Use a Strong Password and Change it Regularly

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Create a strong password that you can remember and change it regularly, about every three months. Strong passwords are ideally at least eight characters long, with upper and lower case letters, numbers, and special symbols like question marks and exclamation points.

If you find it difficult to make and remember strong passwords, using a password manager like LastPass may be helpful. A password manager remembers your passwords for you, keeping them encrypted so that only you can access them. Of all the best practices for threat and vulnerability in an online environment, this is the one that is most within your control and the most neglected. Don't be that guy.

Enable Two-Factor Authentication

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Whenever an online account offers two-factor authentication, enable it. You will often find two-factor authentication on websites like Google and Microsoft, bank websites, video games, and more.

Two-factor authentication helps keep your information secure by verifying your identity using two different forms of authentication. That usually includes your password and a temporary, randomly generated number code. This number code typically comes from an authenticator from a phone-based app. Another way to get the code is through email or a text message from a provider.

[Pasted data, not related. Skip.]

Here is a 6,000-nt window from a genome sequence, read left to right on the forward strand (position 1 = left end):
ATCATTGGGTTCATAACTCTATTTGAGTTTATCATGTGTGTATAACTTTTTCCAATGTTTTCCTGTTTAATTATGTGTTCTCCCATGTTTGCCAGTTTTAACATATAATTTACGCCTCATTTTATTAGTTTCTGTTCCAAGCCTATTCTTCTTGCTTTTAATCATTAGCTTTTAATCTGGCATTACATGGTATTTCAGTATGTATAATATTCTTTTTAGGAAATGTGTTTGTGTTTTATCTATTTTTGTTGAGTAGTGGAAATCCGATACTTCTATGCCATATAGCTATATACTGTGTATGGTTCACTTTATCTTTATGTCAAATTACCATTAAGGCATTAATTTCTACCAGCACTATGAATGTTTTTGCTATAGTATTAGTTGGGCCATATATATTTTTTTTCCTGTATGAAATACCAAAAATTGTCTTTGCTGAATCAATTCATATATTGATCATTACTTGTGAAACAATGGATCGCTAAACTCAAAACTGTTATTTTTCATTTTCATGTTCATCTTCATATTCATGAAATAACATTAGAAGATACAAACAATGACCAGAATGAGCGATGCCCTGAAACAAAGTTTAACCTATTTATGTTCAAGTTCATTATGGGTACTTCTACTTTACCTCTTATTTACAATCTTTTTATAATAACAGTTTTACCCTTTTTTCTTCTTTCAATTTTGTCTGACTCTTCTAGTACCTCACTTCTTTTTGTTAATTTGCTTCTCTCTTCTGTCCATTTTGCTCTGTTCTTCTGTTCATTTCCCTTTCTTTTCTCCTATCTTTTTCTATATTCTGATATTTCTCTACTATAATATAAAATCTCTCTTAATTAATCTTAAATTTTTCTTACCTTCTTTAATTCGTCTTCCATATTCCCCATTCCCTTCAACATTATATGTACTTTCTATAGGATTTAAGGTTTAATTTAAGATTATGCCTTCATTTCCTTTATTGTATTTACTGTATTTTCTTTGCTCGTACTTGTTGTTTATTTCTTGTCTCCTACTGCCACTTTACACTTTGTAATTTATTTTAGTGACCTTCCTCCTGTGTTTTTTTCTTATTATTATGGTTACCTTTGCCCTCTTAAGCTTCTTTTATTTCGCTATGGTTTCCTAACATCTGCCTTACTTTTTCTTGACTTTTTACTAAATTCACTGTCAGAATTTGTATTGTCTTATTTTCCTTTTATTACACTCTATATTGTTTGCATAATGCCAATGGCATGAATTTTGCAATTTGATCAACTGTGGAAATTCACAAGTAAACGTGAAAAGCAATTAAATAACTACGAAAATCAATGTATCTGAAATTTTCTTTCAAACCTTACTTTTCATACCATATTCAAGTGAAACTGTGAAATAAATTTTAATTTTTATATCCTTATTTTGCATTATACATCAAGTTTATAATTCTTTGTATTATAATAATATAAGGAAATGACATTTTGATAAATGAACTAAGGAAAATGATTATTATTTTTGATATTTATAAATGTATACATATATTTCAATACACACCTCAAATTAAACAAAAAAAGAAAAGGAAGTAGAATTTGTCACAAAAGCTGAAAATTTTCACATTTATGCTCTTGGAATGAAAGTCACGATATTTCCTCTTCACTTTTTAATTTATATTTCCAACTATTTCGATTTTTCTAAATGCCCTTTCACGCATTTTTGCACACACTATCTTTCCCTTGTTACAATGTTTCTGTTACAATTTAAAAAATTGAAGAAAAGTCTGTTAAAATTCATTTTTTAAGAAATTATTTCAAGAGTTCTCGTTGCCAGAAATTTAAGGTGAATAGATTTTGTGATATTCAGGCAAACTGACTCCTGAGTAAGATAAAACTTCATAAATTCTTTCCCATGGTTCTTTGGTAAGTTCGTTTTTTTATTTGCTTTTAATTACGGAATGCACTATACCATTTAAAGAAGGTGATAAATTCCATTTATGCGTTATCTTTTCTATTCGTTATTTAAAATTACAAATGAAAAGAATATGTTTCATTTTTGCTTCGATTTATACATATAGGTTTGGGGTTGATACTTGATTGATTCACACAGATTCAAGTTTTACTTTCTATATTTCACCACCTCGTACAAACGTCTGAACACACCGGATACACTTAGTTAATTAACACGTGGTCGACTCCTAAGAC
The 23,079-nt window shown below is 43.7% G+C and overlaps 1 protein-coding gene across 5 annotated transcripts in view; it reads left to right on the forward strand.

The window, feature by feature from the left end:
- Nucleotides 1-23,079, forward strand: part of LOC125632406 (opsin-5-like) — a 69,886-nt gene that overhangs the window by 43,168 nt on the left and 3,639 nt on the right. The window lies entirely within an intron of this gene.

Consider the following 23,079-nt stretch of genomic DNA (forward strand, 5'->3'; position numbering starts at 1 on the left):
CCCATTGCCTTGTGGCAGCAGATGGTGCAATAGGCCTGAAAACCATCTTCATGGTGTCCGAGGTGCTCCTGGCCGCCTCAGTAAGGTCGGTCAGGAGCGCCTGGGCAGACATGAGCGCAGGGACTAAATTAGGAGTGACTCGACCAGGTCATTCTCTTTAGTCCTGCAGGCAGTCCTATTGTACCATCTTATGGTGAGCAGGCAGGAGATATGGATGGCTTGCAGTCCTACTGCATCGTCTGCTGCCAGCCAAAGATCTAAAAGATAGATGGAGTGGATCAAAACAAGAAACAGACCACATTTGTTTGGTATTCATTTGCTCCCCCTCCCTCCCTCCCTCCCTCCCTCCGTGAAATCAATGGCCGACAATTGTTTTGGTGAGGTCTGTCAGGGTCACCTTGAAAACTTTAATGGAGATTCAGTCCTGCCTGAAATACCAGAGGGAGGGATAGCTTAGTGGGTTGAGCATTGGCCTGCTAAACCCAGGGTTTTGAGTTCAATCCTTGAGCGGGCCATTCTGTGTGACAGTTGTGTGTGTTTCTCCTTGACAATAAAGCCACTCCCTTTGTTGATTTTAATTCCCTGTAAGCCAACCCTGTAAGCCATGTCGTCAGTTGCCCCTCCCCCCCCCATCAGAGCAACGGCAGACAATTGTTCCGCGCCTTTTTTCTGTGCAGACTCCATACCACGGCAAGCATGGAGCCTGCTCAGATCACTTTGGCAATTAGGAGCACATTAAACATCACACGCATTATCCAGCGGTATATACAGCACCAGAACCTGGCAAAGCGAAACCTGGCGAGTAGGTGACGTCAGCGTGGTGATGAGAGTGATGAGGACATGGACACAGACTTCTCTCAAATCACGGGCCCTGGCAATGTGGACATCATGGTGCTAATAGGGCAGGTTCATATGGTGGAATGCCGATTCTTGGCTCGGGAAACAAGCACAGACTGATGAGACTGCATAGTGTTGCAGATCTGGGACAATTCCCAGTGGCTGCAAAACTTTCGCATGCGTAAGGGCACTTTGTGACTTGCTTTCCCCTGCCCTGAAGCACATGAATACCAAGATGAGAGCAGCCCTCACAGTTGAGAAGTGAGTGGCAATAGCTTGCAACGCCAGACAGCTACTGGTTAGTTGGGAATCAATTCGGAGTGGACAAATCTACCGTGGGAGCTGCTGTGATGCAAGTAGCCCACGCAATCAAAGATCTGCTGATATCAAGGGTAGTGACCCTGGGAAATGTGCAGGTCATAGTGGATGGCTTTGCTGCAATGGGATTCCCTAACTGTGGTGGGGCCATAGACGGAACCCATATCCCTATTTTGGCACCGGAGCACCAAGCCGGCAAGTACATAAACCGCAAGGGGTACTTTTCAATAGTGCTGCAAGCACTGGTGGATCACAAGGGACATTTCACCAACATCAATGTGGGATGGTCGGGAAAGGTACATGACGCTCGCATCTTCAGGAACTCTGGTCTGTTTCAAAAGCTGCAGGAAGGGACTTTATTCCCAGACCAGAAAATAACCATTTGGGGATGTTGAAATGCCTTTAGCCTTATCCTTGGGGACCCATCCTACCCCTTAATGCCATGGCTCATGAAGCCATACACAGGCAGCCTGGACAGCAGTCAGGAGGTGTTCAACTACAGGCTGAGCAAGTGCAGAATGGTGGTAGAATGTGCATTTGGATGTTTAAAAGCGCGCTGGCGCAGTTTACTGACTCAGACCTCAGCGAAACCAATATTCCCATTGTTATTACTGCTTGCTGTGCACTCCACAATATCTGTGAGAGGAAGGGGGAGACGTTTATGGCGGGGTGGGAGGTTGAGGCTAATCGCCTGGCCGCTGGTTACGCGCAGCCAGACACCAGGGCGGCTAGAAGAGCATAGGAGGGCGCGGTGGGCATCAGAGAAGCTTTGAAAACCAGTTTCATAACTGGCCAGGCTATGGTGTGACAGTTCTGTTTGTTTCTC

Secure Your Home Network

Home networks are ubiquitous, thanks to the availability of high-speed Internet and multiple devices in a household that uses wifi. One of the weakest parts of a home network is also the most important: the router.

Wireless routers come pre-configured from the factory with default settings. These defaults make setup easy but are also a huge security hazard.